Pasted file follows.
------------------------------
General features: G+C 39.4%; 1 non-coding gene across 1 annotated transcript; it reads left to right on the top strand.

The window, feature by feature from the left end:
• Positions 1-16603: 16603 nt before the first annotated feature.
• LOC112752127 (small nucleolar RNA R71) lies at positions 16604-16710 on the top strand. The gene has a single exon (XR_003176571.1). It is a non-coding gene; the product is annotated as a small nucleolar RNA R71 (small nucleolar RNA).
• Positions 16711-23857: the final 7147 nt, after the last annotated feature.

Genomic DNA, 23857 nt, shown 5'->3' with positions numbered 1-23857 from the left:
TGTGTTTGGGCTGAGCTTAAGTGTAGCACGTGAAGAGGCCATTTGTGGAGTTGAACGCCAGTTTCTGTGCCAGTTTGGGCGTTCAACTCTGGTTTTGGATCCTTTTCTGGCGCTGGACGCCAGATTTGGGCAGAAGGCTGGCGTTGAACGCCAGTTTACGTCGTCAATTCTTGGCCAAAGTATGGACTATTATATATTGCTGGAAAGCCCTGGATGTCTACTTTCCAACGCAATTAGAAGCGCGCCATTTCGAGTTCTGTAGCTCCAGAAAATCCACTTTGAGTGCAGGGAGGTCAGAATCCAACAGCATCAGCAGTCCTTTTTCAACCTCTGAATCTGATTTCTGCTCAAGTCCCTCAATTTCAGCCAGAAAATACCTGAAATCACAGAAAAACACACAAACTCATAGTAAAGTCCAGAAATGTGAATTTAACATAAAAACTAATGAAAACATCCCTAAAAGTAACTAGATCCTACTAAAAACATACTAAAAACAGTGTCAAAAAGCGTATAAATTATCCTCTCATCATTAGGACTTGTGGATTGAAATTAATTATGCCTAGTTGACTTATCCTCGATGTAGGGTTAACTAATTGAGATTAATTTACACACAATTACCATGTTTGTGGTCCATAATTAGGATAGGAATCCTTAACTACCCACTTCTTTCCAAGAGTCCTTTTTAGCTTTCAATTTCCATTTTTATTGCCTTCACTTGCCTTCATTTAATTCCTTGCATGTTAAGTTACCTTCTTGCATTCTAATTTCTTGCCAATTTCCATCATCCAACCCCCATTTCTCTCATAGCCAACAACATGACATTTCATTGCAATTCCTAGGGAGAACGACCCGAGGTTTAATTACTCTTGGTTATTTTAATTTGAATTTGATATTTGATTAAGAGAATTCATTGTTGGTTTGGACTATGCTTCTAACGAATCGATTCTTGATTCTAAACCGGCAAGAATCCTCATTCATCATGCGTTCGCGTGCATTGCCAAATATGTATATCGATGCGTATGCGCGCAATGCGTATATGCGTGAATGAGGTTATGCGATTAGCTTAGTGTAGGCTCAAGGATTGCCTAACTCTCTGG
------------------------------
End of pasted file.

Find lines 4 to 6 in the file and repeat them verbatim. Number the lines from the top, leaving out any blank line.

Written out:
• LOC112752127 (small nucleolar RNA R71) lies at positions 16604-16710 on the top strand. The gene has a single exon (XR_003176571.1). It is a non-coding gene; the product is annotated as a small nucleolar RNA R71 (small nucleolar RNA).
• Positions 16711-23857: the final 7147 nt, after the last annotated feature.

Genomic DNA, 23857 nt, shown 5'->3' with positions numbered 1-23857 from the left: